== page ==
Things to know about Paella Valenciana Recipe
If someone were to ask you what comes to the top of your mind when you think about food and Spain? Right, the Paella. A Paella is a popular rice dish that is cooked in a pan with whatever ingredient you could think of, and that can be found in pretty much every part of Spain. Most people would regard this as Spain’s national dish as it is all around the country, executed with different techniques and a variety of ingredients, but it is more of an iconic symbol of the Valencian region as it originated within its area.
Valencia, another gastronomic hotspot is mostly popularized because of the Paella, and it all just makes sense because, in the country, it is within that region where rice is produced and distributed from. That is where the specific kind of rice used for this dish is from. Fun fact: the term Paella is actually the shallow frying pan itself and traditionally speaking, this is to be cooked in an open fire so that it cooks evenly as compared to a regular burner.
Moving forward, people would often confuse a Paella Valenciana with a Paella Mixta (chicken and seafood) or even with Marisco (pure seafood), but these two are very much different from each other and these dishes have their respective names for a reason. So let’s cut to the chase and satisfy your curiosity – what makes a real Paella Valenciana? According to the Ministry of Agriculture of the Valencian government, there is a specific list of ten ingredients that must be included in the dish for it to be considered an authentic Valencian Paella, and only a few other ingredients that you can add to it and maintain its authenticity. Most people get intimidated when it comes to preparing Paella because it is highly regarded by many even though it is just a simple dish. But truth be told, it takes a lot of practice to master the art of cooking the perfect Paella. There’s a certain procedure to be followed, a quick pace in movement, ingredients to be used and in a particular order, cooking times to take note of, and lastly, it’s never more than 45 minutes to properly prepare it. So what else are you waiting for? Put that apron on!
Savory Spanish Traditional Rice with Rabbit and Chicken from Valencia. Authentic Recipe of Paella Valenciana.
— General Atributes of This Recipe:
— ADAPT THE SERVINGS OR PORTIONS BY ENTERING YOUR DESIRED VALUE —
- 400 grams (14.11 oz) Bomba Rice
- 225 grams (7.94 oz) Ferraura Green Beans Wide green beans
- 100 grams (3.53 oz) Garrofó Beans Wide white beans, dried or canned
- 300 grams (10.58 oz) Rabbit
- 400 grams (14.11 oz) Chicken Dark meat, chopped
- 200 grams (7.05 oz) Tomato Puree Or Grated Tomato
- 1200-1600 ml (40.58 floz) Water
- Extra Virgin Olive Oil As needed
- 1 pinch Saffron
- Salt To taste
- If the Garrofó (white beans) is dry, it is necessary to soak them overnight. If they already are soaked, drain the liquid out.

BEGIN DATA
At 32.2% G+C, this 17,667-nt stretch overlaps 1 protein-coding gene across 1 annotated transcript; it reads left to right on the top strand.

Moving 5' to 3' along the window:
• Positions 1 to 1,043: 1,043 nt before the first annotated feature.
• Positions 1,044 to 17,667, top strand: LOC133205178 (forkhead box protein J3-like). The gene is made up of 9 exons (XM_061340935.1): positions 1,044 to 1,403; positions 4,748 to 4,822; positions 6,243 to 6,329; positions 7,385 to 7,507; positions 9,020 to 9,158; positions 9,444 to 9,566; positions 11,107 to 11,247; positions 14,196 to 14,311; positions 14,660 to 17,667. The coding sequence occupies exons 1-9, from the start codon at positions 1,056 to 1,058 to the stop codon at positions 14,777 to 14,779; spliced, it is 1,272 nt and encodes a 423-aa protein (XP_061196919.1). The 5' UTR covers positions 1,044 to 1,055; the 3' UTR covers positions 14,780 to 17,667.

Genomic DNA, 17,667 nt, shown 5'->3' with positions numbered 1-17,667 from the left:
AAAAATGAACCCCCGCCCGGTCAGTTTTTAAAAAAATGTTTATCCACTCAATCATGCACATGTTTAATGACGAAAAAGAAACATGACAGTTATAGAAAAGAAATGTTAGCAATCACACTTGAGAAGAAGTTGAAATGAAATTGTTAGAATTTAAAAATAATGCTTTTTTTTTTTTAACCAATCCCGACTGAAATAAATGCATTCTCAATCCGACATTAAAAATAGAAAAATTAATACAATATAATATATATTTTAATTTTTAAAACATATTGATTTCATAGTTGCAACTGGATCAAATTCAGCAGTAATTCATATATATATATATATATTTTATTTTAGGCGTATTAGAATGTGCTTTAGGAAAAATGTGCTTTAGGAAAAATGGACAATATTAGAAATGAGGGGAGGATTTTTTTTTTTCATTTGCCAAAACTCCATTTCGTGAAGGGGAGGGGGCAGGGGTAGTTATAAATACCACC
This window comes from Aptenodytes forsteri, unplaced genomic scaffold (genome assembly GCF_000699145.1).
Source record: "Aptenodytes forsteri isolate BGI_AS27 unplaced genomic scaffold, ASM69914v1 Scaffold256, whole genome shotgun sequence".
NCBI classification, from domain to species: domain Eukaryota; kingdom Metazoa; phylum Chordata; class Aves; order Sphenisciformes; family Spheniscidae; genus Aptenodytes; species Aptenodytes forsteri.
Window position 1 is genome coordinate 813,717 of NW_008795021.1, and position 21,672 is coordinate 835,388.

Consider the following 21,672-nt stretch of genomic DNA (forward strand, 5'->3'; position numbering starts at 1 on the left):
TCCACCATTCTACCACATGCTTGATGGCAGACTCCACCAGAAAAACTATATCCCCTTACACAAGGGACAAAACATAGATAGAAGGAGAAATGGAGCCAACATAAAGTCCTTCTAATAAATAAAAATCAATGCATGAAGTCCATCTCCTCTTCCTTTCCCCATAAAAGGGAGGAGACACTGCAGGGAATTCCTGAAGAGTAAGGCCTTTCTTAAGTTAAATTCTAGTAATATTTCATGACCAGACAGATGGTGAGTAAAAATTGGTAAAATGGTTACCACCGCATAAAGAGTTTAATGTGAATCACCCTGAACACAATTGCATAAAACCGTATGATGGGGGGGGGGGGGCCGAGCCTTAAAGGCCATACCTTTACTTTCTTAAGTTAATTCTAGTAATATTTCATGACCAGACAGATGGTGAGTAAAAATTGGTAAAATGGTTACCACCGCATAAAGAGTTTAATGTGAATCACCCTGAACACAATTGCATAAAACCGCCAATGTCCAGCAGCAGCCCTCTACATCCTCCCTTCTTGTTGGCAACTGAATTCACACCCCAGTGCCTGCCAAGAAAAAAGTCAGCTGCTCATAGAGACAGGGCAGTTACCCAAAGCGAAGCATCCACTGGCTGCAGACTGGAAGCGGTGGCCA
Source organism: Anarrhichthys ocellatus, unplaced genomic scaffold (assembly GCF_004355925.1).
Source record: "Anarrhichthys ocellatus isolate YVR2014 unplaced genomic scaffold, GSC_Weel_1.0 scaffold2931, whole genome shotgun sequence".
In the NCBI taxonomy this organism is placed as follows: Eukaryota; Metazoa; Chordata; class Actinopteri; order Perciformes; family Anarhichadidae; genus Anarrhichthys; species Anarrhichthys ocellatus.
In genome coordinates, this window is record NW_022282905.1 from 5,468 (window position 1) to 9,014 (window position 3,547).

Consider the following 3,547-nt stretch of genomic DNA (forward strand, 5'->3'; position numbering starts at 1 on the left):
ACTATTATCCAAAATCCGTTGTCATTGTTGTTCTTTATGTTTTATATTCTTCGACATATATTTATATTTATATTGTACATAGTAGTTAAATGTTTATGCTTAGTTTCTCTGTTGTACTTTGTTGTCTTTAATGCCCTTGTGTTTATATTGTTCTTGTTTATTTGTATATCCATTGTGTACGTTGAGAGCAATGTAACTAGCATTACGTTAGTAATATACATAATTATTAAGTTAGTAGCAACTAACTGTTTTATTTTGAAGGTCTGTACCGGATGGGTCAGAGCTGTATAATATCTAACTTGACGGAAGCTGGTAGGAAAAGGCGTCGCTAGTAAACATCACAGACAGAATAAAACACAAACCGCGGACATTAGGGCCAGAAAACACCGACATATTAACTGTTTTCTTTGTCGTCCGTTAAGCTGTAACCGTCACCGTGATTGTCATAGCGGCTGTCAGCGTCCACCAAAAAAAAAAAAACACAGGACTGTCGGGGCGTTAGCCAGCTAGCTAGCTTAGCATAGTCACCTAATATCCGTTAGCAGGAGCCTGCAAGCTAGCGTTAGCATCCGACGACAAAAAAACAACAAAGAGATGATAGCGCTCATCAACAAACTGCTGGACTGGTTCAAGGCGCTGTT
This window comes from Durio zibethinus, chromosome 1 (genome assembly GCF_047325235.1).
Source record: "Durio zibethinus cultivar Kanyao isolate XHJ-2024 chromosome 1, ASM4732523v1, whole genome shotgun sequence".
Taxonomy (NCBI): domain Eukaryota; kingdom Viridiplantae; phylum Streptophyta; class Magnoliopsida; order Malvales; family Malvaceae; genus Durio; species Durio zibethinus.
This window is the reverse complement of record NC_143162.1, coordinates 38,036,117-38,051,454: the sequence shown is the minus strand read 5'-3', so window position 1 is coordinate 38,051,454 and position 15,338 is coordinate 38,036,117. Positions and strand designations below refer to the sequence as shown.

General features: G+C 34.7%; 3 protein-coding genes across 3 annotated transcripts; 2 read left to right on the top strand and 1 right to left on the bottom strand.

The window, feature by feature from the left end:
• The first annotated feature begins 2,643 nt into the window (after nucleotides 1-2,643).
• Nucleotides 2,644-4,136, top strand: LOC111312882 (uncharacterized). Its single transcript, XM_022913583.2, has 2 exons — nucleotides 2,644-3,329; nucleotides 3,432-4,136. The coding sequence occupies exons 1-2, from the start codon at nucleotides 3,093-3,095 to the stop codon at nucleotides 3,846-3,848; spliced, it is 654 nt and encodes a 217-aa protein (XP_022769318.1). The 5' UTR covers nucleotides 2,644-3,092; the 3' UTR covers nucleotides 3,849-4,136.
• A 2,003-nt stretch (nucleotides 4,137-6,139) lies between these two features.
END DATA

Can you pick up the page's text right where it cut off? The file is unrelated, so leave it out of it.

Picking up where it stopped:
- The Ferraura (green beans) should be cleaned by just using your hands, removing the tips, and splitting the beans in half.
- Run the tomatoes through a grater or you may use a food processor.
- In a hot paellera, turn the heat to high and add olive oil and salt to avoid splattering.
- Once the pan is hot enough, add in the chopped chicken and rabbit and sear until it is brown. Occasionally toss the meat to even up the color and cooking. Season with a little salt.
- Toast the saffron along with the meat to bring out its maximum flavor and aroma.
- Add in both beans, stirring occasionally for about 1-2 minutes until they are tender and slightly different in color. Add in the tomatoes, and continue to cook for another 5 minutes.
- To make the stock, add the water just until the ingredients are semi-submerged in liquid and bring to a boil for about 18 minutes. Cover the paellera so that it doesn’t completely evaporate. At this point, you may season with salt.
- Evenly distribute the rice throughout the paellera. Mix if you must, but avoid doing so because mixing it will bring out its starch and you will end up with a mushy paella.
- Let it cook for about roughly 18 minutes. From here on, the heat will vary. The first 5 minutes should be over high heat, and the last 13 minutes should be over medium-low heat. Should it need more cooking, continue doing so.
- Once the liquid has evaporated and absorbed but not completely, it’s time to make the socarrat (the best part of the paella is the toasted rice underneath that bed of glorious rice, meat, and vegetables). This is tricky because you might burn it instead of toasting it. Adjust the heat to medium and let it sit for about 1 to 1 ½ minutes. Check with a wooden spoon if there is rice sticking to the pan. Once there’s rice sticking to the pan, that means your paella is good to go.
- Turn the heat off and cover your paella with a kitchen towel for 5 minutes and let it rest. After this, it’s ready to be served!
- The stock/broth is what will give your Paella Valenciana its divine flavor, so take time and follow the steps in searing the meat and vegetables along with the saffron before adding the liquid.
- The ideal rice to be used for this dish is Arroz Bomba as it absorbs more water as compared to other grains. Remember, it is the rice that is the star of this dish, so make sure you pick out quality rice.
- As per the Regulatory Council of the Denomination of Origin of Arroz de Valencia, the only ingredients you may add to the original recipe to maintain its authenticity are garlic, duck, artichoke, paprika, snails, and rosemary. Otherwise, it is just a typical Arroz and not a traditional and authentic Paella Valenciana.
Cooking Paella takes a lot of time, patience, and hard work, even as simple as it looks. Always keep an eye for it so it doesn’t end up overcooking or burning. Avoid mixing it because mixing it will bring out the starch and your rice will end up mushy.
— Specific Atributes of This Recipe:
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